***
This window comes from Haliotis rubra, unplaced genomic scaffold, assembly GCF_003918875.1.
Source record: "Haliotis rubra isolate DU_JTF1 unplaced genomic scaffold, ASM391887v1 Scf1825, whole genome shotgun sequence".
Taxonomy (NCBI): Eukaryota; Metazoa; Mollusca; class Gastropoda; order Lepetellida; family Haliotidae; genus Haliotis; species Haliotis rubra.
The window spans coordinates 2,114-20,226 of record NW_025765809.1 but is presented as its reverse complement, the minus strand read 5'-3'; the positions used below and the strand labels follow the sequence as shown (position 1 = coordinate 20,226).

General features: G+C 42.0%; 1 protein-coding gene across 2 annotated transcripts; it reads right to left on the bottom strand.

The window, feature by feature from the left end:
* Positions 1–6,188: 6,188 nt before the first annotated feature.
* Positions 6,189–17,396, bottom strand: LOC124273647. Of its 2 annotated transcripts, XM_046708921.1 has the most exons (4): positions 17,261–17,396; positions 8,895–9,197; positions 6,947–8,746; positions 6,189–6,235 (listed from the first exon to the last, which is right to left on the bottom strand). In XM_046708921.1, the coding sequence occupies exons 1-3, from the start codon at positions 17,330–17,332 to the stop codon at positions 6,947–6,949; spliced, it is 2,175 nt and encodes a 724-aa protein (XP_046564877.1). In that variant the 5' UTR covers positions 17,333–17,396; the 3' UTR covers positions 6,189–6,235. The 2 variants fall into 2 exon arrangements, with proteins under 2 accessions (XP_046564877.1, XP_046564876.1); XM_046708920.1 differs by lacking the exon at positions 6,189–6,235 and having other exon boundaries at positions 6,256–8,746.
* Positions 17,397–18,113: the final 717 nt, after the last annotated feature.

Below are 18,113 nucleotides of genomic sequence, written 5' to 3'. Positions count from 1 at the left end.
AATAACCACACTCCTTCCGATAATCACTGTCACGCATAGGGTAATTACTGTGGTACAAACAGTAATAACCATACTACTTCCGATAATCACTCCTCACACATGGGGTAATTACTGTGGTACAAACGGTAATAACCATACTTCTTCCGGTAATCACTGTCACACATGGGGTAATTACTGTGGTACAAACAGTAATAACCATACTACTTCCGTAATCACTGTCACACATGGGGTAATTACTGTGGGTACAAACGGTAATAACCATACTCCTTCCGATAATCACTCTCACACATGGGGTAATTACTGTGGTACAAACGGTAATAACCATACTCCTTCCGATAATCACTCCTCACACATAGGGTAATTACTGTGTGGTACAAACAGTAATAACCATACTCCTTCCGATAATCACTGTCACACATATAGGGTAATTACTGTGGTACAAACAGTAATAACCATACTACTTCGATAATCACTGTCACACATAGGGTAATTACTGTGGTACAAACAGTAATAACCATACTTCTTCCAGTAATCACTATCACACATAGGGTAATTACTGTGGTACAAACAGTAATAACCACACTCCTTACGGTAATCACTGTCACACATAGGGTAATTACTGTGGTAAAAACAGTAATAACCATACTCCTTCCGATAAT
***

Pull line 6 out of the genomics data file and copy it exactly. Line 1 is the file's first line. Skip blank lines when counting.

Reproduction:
The window, feature by feature from the left end: